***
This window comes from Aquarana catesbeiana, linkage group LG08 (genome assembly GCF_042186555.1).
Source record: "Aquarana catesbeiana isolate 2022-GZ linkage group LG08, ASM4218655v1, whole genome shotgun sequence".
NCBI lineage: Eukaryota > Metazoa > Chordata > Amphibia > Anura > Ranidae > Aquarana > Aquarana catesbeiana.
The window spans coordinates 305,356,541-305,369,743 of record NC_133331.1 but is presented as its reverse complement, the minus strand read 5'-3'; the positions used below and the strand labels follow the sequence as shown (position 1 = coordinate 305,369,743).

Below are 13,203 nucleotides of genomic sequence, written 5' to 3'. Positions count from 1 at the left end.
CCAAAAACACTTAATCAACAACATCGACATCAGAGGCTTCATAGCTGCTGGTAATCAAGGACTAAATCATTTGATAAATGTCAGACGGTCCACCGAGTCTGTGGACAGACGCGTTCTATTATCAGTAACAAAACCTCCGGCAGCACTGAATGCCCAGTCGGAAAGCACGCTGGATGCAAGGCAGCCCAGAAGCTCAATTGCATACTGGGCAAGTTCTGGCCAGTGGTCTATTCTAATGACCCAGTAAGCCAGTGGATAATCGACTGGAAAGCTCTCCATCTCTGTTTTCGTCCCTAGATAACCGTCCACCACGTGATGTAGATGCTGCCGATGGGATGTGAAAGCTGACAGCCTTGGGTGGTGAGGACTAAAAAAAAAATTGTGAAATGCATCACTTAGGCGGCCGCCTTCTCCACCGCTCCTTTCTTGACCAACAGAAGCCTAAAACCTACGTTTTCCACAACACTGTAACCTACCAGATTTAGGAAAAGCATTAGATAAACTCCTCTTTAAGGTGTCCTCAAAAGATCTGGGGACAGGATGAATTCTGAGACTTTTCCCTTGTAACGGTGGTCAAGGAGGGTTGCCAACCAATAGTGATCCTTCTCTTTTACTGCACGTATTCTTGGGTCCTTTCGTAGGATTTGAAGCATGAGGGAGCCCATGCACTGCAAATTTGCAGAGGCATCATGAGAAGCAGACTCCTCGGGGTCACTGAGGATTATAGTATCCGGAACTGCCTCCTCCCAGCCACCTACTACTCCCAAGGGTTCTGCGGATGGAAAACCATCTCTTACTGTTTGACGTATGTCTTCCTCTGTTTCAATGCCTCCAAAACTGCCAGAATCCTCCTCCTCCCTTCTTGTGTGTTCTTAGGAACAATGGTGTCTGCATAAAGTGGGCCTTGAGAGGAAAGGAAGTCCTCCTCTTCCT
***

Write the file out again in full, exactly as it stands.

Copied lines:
This window comes from Aquarana catesbeiana, linkage group LG08 (genome assembly GCF_042186555.1).
Source record: "Aquarana catesbeiana isolate 2022-GZ linkage group LG08, ASM4218655v1, whole genome shotgun sequence".
NCBI lineage: Eukaryota > Metazoa > Chordata > Amphibia > Anura > Ranidae > Aquarana > Aquarana catesbeiana.
The window spans coordinates 305,356,541-305,369,743 of record NC_133331.1 but is presented as its reverse complement, the minus strand read 5'-3'; the positions used below and the strand labels follow the sequence as shown (position 1 = coordinate 305,369,743).

Below are 13,203 nucleotides of genomic sequence, written 5' to 3'. Positions count from 1 at the left end.
CCAAAAACACTTAATCAACAACATCGACATCAGAGGCTTCATAGCTGCTGGTAATCAAGGACTAAATCATTTGATAAATGTCAGACGGTCCACCGAGTCTGTGGACAGACGCGTTCTATTATCAGTAACAAAACCTCCGGCAGCACTGAATGCCCAGTCGGAAAGCACGCTGGATGCAAGGCAGCCCAGAAGCTCAATTGCATACTGGGCAAGTTCTGGCCAGTGGTCTATTCTAATGACCCAGTAAGCCAGTGGATAATCGACTGGAAAGCTCTCCATCTCTGTTTTCGTCCCTAGATAACCGTCCACCACGTGATGTAGATGCTGCCGATGGGATGTGAAAGCTGACAGCCTTGGGTGGTGAGGACTAAAAAAAAAATTGTGAAATGCATCACTTAGGCGGCCGCCTTCTCCACCGCTCCTTTCTTGACCAACAGAAGCCTAAAACCTACGTTTTCCACAACACTGTAACCTACCAGATTTAGGAAAAGCATTAGATAAACTCCTCTTTAAGGTGTCCTCAAAAGATCTGGGGACAGGATGAATTCTGAGACTTTTCCCTTGTAACGGTGGTCAAGGAGGGTTGCCAACCAATAGTGATCCTTCTCTTTTACTGCACGTATTCTTGGGTCCTTTCGTAGGATTTGAAGCATGAGGGAGCCCATGCACTGCAAATTTGCAGAGGCATCATGAGAAGCAGACTCCTCGGGGTCACTGAGGATTATAGTATCCGGAACTGCCTCCTCCCAGCCACCTACTACTCCCAAGGGTTCTGCGGATGGAAAACCATCTCTTACTGTTTGACGTATGTCTTCCTCTGTTTCAATGCCTCCAAAACTGCCAGAATCCTCCTCCTCCCTTCTTGTGTGTTCTTAGGAACAATGGTGTCTGCATAAAGTGGGCCTTGAGAGGAAAGGAAGTCCTCCTCTTCCT